Wexford Credit Union made the national news today, including RTE's Drivetime for all the wrong reasons. The €154m credit union which has €137m of local savings cannot pay a dividend due to losses on its Anglo Irish Bank subordinated bonds and bad debt provisions.
It was forced to write off 80% of its 2.9m Anglo Irish Bank investment which it appeared to have made as far back as 2004. This money was invested in one of the bank's many subordinated bond issues which were bought out at 20% with haircut of 80%.
At the same time it seems the credit union, which does not publish its accounts on its web site, has made provisions for bad debts of an additional €5m coming from its reserves and income for the year. It would seem bad debt provisions have jumped to close to €7m which is somewhere close to 9% of its €85m loan book.
With its agm scheduled for next week 15th December in the Talbot Hotel it seems the board and management will have some tough questions to answer. At the very least they should provide a detailed note of all investments including their current market value and value at maturity along with a detailed list of all investments held.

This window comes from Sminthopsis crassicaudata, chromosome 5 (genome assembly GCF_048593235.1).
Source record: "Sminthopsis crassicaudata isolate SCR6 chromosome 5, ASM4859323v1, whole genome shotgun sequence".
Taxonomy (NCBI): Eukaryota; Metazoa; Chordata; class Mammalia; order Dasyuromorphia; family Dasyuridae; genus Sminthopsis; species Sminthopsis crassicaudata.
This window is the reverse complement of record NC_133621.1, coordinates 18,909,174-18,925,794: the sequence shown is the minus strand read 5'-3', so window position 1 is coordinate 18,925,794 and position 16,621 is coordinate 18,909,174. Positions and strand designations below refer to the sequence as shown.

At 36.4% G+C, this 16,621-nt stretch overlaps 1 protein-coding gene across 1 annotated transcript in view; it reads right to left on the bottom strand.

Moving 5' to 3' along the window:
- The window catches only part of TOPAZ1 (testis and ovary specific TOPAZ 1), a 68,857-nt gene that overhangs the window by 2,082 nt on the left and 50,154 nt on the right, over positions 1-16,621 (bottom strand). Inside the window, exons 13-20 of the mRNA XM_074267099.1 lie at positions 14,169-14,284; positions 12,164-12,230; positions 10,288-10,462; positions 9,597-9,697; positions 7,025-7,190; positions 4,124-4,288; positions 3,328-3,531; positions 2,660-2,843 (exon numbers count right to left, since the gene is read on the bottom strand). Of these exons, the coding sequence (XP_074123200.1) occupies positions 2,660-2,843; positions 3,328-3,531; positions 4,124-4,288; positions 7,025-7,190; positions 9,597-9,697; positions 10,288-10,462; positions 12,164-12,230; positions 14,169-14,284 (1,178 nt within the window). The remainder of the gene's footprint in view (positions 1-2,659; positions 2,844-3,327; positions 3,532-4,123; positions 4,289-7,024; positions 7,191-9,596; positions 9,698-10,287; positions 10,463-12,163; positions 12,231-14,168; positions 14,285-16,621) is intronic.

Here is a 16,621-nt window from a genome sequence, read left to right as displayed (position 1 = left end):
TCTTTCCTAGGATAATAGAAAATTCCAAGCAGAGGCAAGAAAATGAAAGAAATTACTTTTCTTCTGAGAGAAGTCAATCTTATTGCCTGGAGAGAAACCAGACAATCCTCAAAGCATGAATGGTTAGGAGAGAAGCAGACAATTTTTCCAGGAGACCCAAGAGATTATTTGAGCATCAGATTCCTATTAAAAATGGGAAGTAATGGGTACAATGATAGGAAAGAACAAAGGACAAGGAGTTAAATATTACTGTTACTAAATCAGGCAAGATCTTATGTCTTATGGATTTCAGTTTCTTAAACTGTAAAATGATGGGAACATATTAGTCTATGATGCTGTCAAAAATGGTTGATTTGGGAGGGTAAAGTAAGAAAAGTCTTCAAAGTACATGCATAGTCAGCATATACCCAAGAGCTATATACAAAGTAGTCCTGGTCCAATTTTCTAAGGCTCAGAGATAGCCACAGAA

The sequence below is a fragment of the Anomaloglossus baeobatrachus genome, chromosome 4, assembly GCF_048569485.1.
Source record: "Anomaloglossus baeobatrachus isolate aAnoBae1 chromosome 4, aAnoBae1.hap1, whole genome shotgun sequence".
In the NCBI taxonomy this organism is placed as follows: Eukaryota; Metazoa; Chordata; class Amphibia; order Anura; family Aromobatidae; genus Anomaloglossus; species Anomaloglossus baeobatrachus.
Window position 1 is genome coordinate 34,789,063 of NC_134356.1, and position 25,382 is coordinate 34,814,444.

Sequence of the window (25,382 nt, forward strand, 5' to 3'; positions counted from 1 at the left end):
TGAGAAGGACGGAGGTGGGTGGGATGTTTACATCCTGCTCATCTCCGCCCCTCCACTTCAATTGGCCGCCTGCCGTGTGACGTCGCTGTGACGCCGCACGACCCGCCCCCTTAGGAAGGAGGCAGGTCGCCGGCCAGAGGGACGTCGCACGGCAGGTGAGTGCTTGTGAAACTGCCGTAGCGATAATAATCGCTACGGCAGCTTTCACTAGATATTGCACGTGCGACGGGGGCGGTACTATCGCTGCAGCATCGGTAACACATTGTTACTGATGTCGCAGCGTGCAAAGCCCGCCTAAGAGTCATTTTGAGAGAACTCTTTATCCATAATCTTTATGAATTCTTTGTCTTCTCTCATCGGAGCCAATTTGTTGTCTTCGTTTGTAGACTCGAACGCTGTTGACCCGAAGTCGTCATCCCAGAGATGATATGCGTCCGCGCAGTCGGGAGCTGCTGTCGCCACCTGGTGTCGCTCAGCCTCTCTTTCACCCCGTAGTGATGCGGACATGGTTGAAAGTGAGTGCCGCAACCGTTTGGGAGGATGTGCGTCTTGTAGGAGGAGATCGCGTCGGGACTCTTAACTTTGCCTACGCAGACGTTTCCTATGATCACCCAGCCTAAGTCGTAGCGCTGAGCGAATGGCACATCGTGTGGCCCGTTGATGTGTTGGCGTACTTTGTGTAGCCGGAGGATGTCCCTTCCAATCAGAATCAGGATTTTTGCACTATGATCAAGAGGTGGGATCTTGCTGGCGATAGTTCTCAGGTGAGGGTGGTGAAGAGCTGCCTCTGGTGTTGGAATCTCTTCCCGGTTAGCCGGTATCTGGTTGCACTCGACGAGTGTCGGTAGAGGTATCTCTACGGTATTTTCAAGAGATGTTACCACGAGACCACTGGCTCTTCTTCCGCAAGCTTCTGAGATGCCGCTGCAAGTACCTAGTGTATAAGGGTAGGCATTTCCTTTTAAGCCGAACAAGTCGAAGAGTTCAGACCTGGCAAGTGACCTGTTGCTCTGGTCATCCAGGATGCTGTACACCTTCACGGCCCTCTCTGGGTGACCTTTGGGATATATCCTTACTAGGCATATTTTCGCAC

Quoted in the Irish Times, the credit union's manager said:“The €2.99 million investment in subordinated Anglo bonds represents 4 per cent of our total investment portfolio but we would like to assure our members that we hold no other subordinated bonds in any other Irish banks.” If the 4% is correct then it means the credit union has an investment portfolio of €75m. So where is the other €72m invested and what risks have members savings been exposed to?
Whatever else its 33,000 (or is it 28500?) members will probably be unhappy they are not being paid a dividend this year - many may rue not having their savings with one of the local banks who are paying some quite attractive rates.